When America was first made known to Europe, the part assumed by France on the borders of that new world was peculiar, and is little recognized. While the Spaniard roamed sea and land, burning for achievement, red-hot with bigotry and avarice, and while England, with soberer steps and a less dazzling result, followed in the path of discovery and gold-hunting, it was from France that those barbarous shores first learned to serve the ends of peaceful commercial industry.
Pt. II, Ch. 1 Early French Adventure in North America
Years rolled on. France, long tossed among the surges of civil commotion, plunged at last into a gulf of fratricidal war. Blazing hamlets, sacked cities, fields steaming with slaughter, profaned altars, and ravished maidens, marked the track of the tornado. There was little room for schemes of foreign enterprise.
Pt. II, Ch. 2 La Roche. Champlain. De Monts.
Humanity, morality, decency, might be forgotten, but codfish must still be had for the use of the faithful in Lent and on fast days.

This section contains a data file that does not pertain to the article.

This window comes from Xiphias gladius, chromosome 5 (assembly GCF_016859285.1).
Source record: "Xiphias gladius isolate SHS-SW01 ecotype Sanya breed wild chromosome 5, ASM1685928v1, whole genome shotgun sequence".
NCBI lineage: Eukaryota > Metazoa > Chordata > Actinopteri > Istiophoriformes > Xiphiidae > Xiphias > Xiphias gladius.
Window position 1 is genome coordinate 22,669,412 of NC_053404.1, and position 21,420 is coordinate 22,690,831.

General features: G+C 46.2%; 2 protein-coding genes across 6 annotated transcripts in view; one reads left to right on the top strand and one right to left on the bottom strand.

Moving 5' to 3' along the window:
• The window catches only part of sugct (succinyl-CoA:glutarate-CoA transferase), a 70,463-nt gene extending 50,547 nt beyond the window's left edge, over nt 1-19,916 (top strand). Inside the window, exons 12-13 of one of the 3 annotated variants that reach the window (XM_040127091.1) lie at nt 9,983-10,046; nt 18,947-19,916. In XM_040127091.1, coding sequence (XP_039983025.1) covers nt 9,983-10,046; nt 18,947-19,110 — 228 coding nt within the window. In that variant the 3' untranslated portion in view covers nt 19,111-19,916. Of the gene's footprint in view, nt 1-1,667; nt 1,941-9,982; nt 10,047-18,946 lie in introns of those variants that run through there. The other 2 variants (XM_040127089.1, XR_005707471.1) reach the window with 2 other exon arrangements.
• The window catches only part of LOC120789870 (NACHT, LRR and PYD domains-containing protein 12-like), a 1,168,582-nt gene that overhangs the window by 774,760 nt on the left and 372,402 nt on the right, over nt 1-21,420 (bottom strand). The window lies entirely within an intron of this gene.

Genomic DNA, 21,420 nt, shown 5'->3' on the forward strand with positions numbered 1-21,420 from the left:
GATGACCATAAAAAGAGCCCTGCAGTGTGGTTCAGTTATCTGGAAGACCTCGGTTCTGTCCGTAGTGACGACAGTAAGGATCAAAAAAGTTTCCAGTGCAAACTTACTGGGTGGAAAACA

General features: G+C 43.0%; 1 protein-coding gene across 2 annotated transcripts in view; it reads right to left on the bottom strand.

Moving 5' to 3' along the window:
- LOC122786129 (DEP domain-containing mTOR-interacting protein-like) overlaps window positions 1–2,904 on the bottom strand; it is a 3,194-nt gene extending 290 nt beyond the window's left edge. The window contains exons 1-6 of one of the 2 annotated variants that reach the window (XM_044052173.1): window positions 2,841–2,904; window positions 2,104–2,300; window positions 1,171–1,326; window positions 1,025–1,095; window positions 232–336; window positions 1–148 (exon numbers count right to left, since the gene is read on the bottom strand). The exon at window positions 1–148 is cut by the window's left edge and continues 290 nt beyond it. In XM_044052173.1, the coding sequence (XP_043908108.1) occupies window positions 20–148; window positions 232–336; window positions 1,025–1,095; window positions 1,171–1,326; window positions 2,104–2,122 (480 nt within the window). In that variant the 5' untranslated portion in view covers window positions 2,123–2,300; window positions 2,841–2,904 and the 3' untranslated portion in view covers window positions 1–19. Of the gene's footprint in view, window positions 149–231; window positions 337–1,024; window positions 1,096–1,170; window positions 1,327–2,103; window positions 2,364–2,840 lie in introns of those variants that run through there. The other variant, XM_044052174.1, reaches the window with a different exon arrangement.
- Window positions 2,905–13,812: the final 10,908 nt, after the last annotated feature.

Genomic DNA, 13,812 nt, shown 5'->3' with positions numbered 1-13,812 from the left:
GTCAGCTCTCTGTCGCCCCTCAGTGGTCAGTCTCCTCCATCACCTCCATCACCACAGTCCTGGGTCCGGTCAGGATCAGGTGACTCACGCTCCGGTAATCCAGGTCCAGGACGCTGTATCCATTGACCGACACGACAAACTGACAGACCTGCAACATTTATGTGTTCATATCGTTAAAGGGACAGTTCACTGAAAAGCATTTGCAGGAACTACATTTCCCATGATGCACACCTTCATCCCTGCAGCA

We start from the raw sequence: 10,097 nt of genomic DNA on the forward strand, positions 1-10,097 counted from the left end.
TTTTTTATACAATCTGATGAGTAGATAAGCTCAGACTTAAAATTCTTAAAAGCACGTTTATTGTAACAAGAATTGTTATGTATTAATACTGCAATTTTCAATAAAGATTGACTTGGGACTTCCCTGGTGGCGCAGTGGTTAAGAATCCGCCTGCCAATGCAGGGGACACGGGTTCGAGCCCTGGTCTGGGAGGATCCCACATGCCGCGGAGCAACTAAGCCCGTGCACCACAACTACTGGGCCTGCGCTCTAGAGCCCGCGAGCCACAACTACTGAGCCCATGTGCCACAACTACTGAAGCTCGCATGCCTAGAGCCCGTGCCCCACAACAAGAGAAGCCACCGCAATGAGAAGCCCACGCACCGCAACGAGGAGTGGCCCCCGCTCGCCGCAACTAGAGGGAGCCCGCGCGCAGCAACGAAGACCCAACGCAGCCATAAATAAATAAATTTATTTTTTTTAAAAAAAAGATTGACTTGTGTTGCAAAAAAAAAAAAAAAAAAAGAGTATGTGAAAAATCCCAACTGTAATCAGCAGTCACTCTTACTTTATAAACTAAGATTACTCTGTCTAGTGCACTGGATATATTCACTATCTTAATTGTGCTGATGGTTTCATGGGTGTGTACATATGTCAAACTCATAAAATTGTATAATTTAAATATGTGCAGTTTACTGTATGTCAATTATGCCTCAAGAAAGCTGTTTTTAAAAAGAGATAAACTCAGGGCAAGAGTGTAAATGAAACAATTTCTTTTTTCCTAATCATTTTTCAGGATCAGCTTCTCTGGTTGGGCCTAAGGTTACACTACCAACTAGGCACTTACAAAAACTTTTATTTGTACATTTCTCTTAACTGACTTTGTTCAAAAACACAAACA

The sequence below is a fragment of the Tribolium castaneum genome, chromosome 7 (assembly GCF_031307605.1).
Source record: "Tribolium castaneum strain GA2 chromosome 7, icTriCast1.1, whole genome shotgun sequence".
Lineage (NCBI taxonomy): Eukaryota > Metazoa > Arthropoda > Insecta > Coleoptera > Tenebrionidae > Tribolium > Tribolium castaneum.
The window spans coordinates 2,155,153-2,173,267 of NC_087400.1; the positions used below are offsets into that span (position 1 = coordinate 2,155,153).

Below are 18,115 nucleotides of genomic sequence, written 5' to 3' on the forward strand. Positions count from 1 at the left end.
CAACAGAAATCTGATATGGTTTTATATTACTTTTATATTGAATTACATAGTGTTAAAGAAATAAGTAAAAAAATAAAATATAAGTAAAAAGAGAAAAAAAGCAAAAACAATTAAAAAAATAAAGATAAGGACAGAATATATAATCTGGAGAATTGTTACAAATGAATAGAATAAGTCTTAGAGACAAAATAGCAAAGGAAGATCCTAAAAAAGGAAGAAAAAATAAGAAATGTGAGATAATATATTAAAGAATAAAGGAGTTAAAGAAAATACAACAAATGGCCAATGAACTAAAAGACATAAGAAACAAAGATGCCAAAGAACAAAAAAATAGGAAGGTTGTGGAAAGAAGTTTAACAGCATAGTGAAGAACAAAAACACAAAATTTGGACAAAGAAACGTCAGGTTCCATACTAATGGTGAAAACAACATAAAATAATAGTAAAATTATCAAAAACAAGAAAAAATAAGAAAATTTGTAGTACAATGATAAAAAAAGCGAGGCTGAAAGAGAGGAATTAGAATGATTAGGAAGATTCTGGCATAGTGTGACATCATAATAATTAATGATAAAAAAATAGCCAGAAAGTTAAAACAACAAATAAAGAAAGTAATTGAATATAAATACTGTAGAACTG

Pt. II, Ch. 2
Art, industry, and commerce, so long crushed and overborne, were stirring into renewed life, and a crowd of adventurous men, nurtured in war and incapable of repose, must seek employment for their restless energies in fields of peaceful enterprise.
Pt. II, Ch. 2
A true hero, after the chivalrous mediaeval type, his [Champlain's] character was dashed largely with the spirit of romance. Though earnest, sagacious, and penetrating, he leaned to the marvellous; and the faith which was the life of his hard career was somewhat prone to overstep the bounds of reason and invade the domain of fancy.
Pt. II, Ch. 2
Evil reports of a churlish wilderness, a pitiless climate, disease, misery, and death, had heralded the arrival of De Monts. The outlay had been great, the returns small; and when he reached Paris, he found his friends cold, his enemies active and keen.
Pt. II, Ch. 4 Lescarbot and Champlain